[Footnote 1: Rise and Influence of Rationalism, i. p. 31.]

[Footnote 2: Maury, p. 244, et seq.]

[Footnote 3: Scot, book vii. ch. i.]

[Footnote 4: Middleton’s Letter from Rome.]

26. The Church carried out exactly the same principles in her missionary efforts amongst the heathen hordes of Northern Europe. “Do you renounce the devils, and all their words and works; Thonar, Wodin, and Saxenote?” was part of the form of recantation administered to the Scandinavian converts;[1] and at the present day “Odin take you” is the Norse equivalent of “the devil take you.” On the other hand, an attempt was made to identify Balda “the beautiful” with Christ–a confusion of character that may go far towards accounting for a custom joyously observed by our forefathers at Christmastide but which the false modesty of modern society has nearly succeeded in banishing from amongst us, for Balda was slain by Loke with a branch of mistletoe, and Christ was betrayed by Judas with a kiss.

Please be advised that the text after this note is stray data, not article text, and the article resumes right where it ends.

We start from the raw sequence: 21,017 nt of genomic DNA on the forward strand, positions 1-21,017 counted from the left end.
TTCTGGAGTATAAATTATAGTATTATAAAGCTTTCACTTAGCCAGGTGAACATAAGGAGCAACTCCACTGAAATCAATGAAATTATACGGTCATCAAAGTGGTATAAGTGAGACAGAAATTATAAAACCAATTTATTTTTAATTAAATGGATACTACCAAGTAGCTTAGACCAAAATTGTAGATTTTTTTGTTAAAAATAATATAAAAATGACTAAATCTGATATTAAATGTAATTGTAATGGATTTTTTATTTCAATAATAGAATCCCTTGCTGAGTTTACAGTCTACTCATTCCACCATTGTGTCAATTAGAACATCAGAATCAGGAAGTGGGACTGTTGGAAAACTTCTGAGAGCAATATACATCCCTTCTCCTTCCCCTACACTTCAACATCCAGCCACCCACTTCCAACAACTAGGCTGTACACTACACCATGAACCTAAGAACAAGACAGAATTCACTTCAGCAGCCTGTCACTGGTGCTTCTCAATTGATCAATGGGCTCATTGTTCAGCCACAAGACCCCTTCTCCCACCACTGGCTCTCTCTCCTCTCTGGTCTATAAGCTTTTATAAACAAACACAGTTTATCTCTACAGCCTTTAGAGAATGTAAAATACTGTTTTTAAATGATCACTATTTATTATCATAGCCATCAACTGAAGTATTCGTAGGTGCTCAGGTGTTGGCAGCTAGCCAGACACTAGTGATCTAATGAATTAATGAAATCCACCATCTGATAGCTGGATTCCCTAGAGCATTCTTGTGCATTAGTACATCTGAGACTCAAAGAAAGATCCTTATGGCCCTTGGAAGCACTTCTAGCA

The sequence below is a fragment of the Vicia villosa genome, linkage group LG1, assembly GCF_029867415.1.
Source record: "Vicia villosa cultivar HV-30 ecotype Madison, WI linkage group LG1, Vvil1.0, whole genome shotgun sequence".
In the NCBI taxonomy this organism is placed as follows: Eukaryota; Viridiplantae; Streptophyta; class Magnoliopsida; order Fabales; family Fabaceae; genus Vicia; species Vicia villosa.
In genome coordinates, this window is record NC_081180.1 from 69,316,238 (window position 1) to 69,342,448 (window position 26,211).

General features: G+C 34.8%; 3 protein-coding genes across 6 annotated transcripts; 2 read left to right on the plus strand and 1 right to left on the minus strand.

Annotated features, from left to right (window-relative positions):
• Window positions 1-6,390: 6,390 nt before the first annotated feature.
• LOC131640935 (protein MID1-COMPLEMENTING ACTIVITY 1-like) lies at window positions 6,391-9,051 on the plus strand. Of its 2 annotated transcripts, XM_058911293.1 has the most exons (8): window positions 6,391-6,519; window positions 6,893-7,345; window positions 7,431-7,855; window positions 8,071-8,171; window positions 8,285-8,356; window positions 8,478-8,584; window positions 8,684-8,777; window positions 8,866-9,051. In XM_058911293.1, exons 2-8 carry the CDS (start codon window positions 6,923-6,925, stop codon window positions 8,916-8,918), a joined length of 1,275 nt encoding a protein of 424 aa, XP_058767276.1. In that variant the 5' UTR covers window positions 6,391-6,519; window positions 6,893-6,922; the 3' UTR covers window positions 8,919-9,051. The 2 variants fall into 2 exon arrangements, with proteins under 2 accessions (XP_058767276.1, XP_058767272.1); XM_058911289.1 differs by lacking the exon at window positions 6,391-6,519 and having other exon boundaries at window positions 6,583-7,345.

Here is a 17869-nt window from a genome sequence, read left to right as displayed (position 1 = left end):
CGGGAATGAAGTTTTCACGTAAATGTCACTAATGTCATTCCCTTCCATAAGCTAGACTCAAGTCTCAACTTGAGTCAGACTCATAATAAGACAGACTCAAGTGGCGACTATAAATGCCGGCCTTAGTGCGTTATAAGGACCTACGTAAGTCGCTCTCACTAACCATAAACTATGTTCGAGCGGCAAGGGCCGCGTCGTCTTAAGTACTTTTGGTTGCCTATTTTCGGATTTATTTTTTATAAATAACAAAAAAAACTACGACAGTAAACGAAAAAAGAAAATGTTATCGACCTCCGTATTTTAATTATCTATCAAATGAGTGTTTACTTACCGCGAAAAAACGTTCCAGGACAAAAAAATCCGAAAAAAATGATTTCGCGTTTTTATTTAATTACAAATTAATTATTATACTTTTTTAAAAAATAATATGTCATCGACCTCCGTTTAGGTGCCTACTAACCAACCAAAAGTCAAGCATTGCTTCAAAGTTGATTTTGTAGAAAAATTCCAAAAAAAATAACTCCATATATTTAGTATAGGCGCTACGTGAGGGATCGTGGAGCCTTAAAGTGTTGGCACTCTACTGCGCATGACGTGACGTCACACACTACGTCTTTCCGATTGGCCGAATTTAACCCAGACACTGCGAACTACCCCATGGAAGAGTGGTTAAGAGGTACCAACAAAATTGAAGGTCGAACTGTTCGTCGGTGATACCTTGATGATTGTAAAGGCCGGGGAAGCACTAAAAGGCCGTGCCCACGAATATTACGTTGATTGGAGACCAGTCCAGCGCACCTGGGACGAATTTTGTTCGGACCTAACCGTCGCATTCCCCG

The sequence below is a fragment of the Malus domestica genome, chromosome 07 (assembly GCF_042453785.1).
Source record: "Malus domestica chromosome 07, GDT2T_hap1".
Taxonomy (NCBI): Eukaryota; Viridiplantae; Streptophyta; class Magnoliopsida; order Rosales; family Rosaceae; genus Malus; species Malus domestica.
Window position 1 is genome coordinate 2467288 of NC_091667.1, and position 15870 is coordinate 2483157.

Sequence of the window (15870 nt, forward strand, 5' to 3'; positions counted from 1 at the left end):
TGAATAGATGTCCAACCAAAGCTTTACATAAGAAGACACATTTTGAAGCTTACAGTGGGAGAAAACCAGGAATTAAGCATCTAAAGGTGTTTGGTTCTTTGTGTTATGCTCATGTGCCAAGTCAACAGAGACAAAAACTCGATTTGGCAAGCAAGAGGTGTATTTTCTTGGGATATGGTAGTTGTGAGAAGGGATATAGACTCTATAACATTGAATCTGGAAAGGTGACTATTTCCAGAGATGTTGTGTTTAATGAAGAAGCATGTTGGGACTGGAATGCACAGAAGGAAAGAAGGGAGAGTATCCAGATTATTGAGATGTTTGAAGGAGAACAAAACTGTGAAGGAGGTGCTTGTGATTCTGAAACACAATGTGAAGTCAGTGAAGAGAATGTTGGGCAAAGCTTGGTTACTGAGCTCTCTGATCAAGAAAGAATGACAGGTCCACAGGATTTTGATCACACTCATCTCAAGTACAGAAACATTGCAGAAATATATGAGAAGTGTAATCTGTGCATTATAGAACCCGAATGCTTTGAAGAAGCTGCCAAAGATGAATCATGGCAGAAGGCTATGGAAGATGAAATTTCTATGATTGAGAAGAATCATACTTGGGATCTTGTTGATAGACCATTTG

[Footnote 1: Milman, History of Latin Christianity, iii. 267; ix. 65.]